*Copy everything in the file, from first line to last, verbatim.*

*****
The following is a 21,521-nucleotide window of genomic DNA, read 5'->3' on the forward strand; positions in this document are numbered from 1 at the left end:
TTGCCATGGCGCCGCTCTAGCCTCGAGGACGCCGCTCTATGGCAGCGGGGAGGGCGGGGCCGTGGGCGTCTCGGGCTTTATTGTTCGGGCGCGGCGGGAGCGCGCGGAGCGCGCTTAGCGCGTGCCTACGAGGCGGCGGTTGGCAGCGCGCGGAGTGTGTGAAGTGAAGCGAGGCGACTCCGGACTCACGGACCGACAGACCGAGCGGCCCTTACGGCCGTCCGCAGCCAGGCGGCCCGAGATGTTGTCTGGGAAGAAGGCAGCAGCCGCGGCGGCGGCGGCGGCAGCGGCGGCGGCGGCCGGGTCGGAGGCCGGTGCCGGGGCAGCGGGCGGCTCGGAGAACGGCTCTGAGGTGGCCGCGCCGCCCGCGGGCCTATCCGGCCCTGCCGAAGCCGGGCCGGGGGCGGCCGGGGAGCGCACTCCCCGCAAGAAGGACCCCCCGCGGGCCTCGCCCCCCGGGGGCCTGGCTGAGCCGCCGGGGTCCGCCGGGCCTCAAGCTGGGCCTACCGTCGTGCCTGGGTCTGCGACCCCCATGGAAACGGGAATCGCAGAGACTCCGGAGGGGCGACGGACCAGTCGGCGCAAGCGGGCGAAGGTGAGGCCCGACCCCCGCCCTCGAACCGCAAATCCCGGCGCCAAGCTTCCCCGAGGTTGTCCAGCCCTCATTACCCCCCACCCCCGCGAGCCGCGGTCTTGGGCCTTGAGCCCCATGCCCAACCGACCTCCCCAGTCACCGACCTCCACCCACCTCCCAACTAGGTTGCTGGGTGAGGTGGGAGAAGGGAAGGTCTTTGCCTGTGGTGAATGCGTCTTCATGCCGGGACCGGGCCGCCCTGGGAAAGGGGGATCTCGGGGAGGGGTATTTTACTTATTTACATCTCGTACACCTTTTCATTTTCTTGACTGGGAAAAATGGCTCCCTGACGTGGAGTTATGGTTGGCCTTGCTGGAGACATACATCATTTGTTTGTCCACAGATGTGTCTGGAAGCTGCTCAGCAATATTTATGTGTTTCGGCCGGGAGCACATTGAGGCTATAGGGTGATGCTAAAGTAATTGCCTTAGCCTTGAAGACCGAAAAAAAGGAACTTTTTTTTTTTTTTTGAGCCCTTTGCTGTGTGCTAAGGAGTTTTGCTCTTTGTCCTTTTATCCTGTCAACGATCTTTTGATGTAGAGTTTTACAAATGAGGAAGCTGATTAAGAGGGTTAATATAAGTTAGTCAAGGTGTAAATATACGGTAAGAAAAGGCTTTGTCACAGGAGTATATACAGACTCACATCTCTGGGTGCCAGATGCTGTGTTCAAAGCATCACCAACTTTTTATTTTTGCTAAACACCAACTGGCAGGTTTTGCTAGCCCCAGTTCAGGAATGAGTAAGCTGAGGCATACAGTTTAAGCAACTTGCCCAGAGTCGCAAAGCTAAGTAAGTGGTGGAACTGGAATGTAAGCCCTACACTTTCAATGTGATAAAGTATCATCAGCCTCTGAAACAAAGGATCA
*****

The following is a 21,521-nucleotide window of genomic DNA, read 5'->3' on the forward strand; positions in this document are numbered from 1 at the left end:
TTGCCATGGCGCCGCTCTAGCCTCGAGGACGCCGCTCTATGGCAGCGGGGAGGGCGGGGCCGTGGGCGTCTCGGGCTTTATTGTTCGGGCGCGGCGGGAGCGCGCGGAGCGCGCTTAGCGCGTGCCTACGAGGCGGCGGTTGGCAGCGCGCGGAGTGTGTGAAGTGAAGCGAGGCGACTCCGGACTCACGGACCGACAGACCGAGCGGCCCTTACGGCCGTCCGCAGCCAGGCGGCCCGAGATGTTGTCTGGGAAGAAGGCAGCAGCCGCGGCGGCGGCGGCGGCAGCGGCGGCGGCGGCCGGGTCGGAGGCCGGTGCCGGGGCAGCGGGCGGCTCGGAGAACGGCTCTGAGGTGGCCGCGCCGCCCGCGGGCCTATCCGGCCCTGCCGAAGCCGGGCCGGGGGCGGCCGGGGAGCGCACTCCCCGCAAGAAGGACCCCCCGCGGGCCTCGCCCCCCGGGGGCCTGGCTGAGCCGCCGGGGTCCGCCGGGCCTCAAGCTGGGCCTACCGTCGTGCCTGGGTCTGCGACCCCCATGGAAACGGGAATCGCAGAGACTCCGGAGGGGCGACGGACCAGTCGGCGCAAGCGGGCGAAGGTGAGGCCCGACCCCCGCCCTCGAACCGCAAATCCCGGCGCCAAGCTTCCCCGAGGTTGTCCAGCCCTCATTACCCCCCACCCCCGCGAGCCGCGGTCTTGGGCCTTGAGCCCCATGCCCAACCGACCTCCCCAGTCACCGACCTCCACCCACCTCCCAACTAGGTTGCTGGGTGAGGTGGGAGAAGGGAAGGTCTTTGCCTGTGGTGAATGCGTCTTCATGCCGGGACCGGGCCGCCCTGGGAAAGGGGGATCTCGGGGAGGGGTATTTTACTTATTTACATCTCGTACACCTTTTCATTTTCTTGACTGGGAAAAATGGCTCCCTGACGTGGAGTTATGGTTGGCCTTGCTGGAGACATACATCATTTGTTTGTCCACAGATGTGTCTGGAAGCTGCTCAGCAATATTTATGTGTTTCGGCCGGGAGCACATTGAGGCTATAGGGTGATGCTAAAGTAATTGCCTTAGCCTTGAAGACCGAAAAAAAGGAACTTTTTTTTTTTTTTTGAGCCCTTTGCTGTGTGCTAAGGAGTTTTGCTCTTTGTCCTTTTATCCTGTCAACGATCTTTTGATGTAGAGTTTTACAAATGAGGAAGCTGATTAAGAGGGTTAATATAAGTTAGTCAAGGTGTAAATATACGGTAAGAAAAGGCTTTGTCACAGGAGTATATACAGACTCACATCTCTGGGTGCCAGATGCTGTGTTCAAAGCATCACCAACTTTTTATTTTTGCTAAACACCAACTGGCAGGTTTTGCTAGCCCCAGTTCAGGAATGAGTAAGCTGAGGCATACAGTTTAAGCAACTTGCCCAGAGTCGCAAAGCTAAGTAAGTGGTGGAACTGGAATGTAAGCCCTACACTTTCAATGTGATAAAGTATCATCAGCCTCTGAAACAAAGGATCA